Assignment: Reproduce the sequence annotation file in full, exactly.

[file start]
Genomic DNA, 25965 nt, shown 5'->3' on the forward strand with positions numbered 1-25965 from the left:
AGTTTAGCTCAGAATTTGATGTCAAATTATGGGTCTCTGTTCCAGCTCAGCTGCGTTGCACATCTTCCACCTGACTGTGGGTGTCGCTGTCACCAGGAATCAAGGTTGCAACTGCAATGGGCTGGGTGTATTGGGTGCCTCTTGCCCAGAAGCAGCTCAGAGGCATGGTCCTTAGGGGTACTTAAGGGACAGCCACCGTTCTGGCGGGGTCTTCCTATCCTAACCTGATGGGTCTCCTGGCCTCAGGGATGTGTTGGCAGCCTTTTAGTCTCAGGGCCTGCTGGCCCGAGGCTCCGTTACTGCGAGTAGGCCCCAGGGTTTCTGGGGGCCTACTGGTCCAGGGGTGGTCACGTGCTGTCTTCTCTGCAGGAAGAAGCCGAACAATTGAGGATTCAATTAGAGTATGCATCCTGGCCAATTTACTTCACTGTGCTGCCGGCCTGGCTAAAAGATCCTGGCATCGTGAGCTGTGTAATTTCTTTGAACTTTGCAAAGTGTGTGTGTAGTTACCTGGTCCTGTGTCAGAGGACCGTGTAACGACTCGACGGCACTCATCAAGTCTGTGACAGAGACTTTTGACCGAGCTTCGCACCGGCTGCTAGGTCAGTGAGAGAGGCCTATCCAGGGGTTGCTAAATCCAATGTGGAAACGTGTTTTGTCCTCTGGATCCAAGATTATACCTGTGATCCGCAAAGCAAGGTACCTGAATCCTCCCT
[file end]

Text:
Genomic DNA, 25965 nt, shown 5'->3' on the forward strand with positions numbered 1-25965 from the left:
AGTTTAGCTCAGAATTTGATGTCAAATTATGGGTCTCTGTTCCAGCTCAGCTGCGTTGCACATCTTCCACCTGACTGTGGGTGTCGCTGTCACCAGGAATCAAGGTTGCAACTGCAATGGGCTGGGTGTATTGGGTGCCTCTTGCCCAGAAGCAGCTCAGAGGCATGGTCCTTAGGGGTACTTAAGGGACAGCCACCGTTCTGGCGGGGTCTTCCTATCCTAACCTGATGGGTCTCCTGGCCTCAGGGATGTGTTGGCAGCCTTTTAGTCTCAGGGCCTGCTGGCCCGAGGCTCCGTTACTGCGAGTAGGCCCCAGGGTTTCTGGGGGCCTACTGGTCCAGGGGTGGTCACGTGCTGTCTTCTCTGCAGGAAGAAGCCGAACAATTGAGGATTCAATTAGAGTATGCATCCTGGCCAATTTACTTCACTGTGCTGCCGGCCTGGCTAAAAGATCCTGGCATCGTGAGCTGTGTAATTTCTTTGAACTTTGCAAAGTGTGTGTGTAGTTACCTGGTCCTGTGTCAGAGGACCGTGTAACGACTCGACGGCACTCATCAAGTCTGTGACAGAGACTTTTGACCGAGCTTCGCACCGGCTGCTAGGTCAGTGAGAGAGGCCTATCCAGGGGTTGCTAAATCCAATGTGGAAACGTGTTTTGTCCTCTGGATCCAAGATTATACCTGTGATCCGCAAAGCAAGGTACCTGAATCCTCCCT